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YWCA drops the word Christian from its historic name to call itself Platform 51

One of the country’s best-known charities has changed its name, losing the clearest link to its Christian roots.

The Young Women’s Christian Association has dropped its historic title after 156 years because ‘it no longer stands for who we are’.

Instead the organisation – which is mainly funded by legacies left by Christian supporters over 15 decades – will be known as ‘Platform 51’.

Bosses say the name was chosen to reflect the fact that 51 per cent of people are female and that they can use the charity as a platform ‘to have their say’ and ‘to move to the next stage of their lives’.

The decision to drop all mention of Christianity from the charity’s name and purposes drew criticism from religious groups yesterday.

It also appeared to open a rift between the renamed grouping in England and Wales and the worldwide YWCA that grew after the charity was founded by two Englishwomen in 1855.

Officials at the World YWCA headquarters in Geneva said none of the 124 branches in other countries are changing their names.

Spokesman Sylvie Jacquat said: ‘The name has been there for more than 150 years and we are not even discussing a change.

‘We see our name as an opportunity for promoting Christian values and principles.’

The YWCA is the latest in a series of charities that have tried to update their image, sometimes in the hope of getting more money from the Government.

Five years ago Leonard Cheshire Disability canvassed new names because it felt the name of its founder, a World War Two RAF pilot who won the Victoria Cross, no longer suited its aims. An outcry forced managers to change their minds.

Other charities have dropped all references to Christianity from their names to win favour from those in charge of grants. Churches Action for the Homeless, based in Scotland, began a search for a new name in 2009 after its chairman said having a religious identity made it hard to get grants.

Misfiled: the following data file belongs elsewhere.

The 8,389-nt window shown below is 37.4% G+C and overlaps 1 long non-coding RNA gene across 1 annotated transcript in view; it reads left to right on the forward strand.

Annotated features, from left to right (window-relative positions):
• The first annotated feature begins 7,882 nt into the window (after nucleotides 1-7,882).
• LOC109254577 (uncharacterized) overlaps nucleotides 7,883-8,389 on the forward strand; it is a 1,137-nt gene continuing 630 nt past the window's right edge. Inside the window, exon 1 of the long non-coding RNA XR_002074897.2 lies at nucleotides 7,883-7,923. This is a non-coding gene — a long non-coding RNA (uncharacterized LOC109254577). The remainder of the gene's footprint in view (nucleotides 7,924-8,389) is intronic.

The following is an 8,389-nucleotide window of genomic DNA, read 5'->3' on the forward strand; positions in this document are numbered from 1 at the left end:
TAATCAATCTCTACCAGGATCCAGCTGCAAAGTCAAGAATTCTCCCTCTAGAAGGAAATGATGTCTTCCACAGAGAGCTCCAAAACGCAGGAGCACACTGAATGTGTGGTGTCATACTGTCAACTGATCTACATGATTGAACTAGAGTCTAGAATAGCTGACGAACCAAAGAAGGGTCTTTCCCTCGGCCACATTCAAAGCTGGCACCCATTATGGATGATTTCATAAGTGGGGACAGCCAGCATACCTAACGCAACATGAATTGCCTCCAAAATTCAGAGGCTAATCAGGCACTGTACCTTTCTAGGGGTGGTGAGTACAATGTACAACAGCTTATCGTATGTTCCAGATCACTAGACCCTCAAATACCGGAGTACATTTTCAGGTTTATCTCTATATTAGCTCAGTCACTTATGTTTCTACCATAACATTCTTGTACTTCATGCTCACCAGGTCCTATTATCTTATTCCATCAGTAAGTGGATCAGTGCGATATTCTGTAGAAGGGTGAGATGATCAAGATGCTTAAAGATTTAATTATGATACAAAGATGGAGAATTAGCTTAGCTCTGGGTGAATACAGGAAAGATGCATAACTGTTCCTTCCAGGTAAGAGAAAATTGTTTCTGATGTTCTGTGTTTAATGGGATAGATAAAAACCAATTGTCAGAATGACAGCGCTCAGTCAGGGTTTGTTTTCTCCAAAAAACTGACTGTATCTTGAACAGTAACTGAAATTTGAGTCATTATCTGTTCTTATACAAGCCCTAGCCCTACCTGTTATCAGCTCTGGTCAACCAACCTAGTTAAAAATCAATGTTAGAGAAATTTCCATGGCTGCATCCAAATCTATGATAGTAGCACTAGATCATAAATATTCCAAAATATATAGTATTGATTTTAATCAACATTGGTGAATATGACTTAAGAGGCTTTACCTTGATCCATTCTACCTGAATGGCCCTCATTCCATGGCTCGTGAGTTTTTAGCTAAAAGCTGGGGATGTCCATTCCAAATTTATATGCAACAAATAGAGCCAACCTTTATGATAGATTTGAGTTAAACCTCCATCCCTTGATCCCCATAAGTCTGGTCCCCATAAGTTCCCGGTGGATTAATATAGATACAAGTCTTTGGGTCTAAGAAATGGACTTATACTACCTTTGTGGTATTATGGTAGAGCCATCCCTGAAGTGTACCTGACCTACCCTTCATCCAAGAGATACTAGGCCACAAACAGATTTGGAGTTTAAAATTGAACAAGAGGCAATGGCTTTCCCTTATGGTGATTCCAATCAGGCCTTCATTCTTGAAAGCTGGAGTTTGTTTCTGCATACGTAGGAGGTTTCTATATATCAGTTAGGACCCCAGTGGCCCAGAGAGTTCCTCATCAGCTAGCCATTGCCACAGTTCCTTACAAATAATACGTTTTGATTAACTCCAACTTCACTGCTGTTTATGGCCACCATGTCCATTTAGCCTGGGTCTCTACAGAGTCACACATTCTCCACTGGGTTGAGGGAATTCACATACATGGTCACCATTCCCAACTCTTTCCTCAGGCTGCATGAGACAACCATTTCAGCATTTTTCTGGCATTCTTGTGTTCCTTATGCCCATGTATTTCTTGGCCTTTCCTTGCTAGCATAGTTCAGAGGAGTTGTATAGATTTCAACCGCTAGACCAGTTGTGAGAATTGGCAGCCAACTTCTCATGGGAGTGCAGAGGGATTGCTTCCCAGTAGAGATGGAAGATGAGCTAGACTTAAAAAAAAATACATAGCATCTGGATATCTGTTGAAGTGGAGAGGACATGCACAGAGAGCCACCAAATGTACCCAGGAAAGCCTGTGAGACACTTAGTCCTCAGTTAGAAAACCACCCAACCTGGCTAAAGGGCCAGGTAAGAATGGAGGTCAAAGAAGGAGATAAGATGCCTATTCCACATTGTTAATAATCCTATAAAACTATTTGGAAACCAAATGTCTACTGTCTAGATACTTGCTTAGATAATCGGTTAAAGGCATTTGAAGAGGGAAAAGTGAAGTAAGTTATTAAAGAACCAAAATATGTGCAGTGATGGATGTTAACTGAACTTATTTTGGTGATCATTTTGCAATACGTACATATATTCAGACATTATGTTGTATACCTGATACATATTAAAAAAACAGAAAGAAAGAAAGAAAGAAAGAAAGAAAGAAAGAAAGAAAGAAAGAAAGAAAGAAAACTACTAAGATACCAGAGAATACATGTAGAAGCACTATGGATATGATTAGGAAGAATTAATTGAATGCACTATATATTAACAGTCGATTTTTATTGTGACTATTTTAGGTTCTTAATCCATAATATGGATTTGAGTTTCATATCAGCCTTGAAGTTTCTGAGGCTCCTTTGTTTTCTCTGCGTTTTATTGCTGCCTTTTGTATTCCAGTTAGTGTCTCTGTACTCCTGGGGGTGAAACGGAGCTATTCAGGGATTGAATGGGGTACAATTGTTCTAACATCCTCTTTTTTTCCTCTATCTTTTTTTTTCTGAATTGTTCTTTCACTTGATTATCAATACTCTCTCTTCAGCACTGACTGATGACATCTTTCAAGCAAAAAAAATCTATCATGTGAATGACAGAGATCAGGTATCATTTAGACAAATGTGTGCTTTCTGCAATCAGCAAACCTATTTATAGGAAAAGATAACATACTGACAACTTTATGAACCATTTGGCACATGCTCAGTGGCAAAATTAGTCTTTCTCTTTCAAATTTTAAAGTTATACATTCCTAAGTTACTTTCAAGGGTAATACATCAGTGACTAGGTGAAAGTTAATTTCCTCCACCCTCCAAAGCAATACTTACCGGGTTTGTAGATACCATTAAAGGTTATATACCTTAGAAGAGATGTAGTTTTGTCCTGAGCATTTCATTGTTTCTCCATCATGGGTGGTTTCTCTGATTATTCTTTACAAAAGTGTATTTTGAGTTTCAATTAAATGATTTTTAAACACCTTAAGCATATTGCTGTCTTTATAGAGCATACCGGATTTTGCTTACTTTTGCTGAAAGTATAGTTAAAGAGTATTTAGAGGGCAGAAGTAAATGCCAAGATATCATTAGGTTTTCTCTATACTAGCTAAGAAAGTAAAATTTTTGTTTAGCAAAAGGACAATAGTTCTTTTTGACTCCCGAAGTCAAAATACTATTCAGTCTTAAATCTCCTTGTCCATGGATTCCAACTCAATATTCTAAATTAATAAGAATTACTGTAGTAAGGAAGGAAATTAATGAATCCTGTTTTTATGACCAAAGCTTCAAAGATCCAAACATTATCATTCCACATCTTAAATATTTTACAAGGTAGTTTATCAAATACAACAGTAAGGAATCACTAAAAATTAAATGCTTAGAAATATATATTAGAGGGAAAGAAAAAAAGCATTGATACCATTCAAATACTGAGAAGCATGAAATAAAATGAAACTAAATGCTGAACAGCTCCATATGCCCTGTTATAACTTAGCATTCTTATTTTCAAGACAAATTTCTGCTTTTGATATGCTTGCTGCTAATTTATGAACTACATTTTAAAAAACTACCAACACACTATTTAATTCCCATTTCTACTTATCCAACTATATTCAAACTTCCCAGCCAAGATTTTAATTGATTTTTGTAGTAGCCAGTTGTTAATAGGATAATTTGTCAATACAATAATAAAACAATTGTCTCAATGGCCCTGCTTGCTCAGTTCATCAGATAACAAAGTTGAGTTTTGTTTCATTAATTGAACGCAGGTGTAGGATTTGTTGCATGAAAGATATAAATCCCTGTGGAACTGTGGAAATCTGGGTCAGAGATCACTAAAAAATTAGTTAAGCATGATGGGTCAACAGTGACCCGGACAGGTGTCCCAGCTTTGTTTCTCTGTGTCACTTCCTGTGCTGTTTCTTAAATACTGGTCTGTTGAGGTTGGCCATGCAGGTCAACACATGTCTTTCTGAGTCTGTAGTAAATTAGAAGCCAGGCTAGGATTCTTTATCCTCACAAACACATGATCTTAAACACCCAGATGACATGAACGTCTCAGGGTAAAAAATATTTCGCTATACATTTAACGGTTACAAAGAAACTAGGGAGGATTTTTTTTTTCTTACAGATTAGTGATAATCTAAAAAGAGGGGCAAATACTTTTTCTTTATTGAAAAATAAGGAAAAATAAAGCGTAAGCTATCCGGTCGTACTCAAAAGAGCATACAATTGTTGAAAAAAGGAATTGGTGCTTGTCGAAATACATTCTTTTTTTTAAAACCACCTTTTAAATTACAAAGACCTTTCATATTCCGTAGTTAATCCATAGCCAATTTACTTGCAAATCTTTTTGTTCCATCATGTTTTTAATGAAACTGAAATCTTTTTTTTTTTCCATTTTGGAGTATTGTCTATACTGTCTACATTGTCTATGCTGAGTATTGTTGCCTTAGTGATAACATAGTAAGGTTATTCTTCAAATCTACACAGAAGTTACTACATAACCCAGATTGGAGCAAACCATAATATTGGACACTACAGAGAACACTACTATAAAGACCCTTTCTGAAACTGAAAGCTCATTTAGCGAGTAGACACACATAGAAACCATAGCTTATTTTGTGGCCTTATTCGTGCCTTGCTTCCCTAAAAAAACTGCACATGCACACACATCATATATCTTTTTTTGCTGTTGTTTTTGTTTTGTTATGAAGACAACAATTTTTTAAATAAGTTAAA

YWCA England and Wales told supporters: ‘During the 156 years since we were founded, we’ve had to evolve to reflect changes in society and the needs and expectations of women. This is true not only of the work we do, but also of our name.

‘Our original name no longer stood for who we are or what we do and people often confused us with another charity.’

The ‘other charity’ is understood to be the YMCA, which, unlike the YWCA, continues to pursue its original objective of providing accommodation for young people. Platform 51 aims to ‘lobby for changes in the law and policies to help all women’. The YWCA was founded by Emma Robarts, who ran London prayer groups, and Mrs Arthur Kinnaird, who ran a London hostel for nurses on their way to work for Florence Nightingale in the Crimean War.

Although it remains listed in the Church of England’s year book as an organisation ‘of importance for the Church of England’, none of its trustees or senior managers are church representatives.

Its chairman is gay rights activist and former equality quango manager Helen Wollaston.

The organisation also has a new chief executive, Penny Newman, a former Body Shop manager who until recently ran the Jamie Oliver Foundation.

The YWCA received £1.3million in state grants from 2008-2009.

Mike Judge of the Christian Institute think tank said: ‘Many believe there is an anti-Christian bias among those who decide which charities get state funding.

‘It was the Christian character of the YWCA that made it great. It is a shame that it is turning its back on those values.’

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